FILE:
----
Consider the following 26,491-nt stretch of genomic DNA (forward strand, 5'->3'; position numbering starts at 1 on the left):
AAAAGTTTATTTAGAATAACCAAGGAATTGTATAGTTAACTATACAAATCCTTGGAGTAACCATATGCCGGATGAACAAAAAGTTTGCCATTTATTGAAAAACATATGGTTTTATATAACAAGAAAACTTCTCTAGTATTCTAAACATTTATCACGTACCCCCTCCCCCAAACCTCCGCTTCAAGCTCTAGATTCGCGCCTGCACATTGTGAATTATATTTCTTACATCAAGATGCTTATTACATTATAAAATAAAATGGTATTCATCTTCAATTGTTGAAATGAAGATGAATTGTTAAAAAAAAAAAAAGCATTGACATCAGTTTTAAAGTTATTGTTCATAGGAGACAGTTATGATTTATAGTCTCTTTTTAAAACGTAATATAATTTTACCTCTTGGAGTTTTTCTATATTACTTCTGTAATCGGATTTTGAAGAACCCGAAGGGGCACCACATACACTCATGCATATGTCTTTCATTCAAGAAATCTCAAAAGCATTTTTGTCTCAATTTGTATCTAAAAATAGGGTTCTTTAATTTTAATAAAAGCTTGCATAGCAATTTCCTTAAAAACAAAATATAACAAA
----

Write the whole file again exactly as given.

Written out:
Consider the following 26,491-nt stretch of genomic DNA (forward strand, 5'->3'; position numbering starts at 1 on the left):
AAAAGTTTATTTAGAATAACCAAGGAATTGTATAGTTAACTATACAAATCCTTGGAGTAACCATATGCCGGATGAACAAAAAGTTTGCCATTTATTGAAAAACATATGGTTTTATATAACAAGAAAACTTCTCTAGTATTCTAAACATTTATCACGTACCCCCTCCCCCAAACCTCCGCTTCAAGCTCTAGATTCGCGCCTGCACATTGTGAATTATATTTCTTACATCAAGATGCTTATTACATTATAAAATAAAATGGTATTCATCTTCAATTGTTGAAATGAAGATGAATTGTTAAAAAAAAAAAAAGCATTGACATCAGTTTTAAAGTTATTGTTCATAGGAGACAGTTATGATTTATAGTCTCTTTTTAAAACGTAATATAATTTTACCTCTTGGAGTTTTTCTATATTACTTCTGTAATCGGATTTTGAAGAACCCGAAGGGGCACCACATACACTCATGCATATGTCTTTCATTCAAGAAATCTCAAAAGCATTTTTGTCTCAATTTGTATCTAAAAATAGGGTTCTTTAATTTTAATAAAAGCTTGCATAGCAATTTCCTTAAAAACAAAATATAACAAA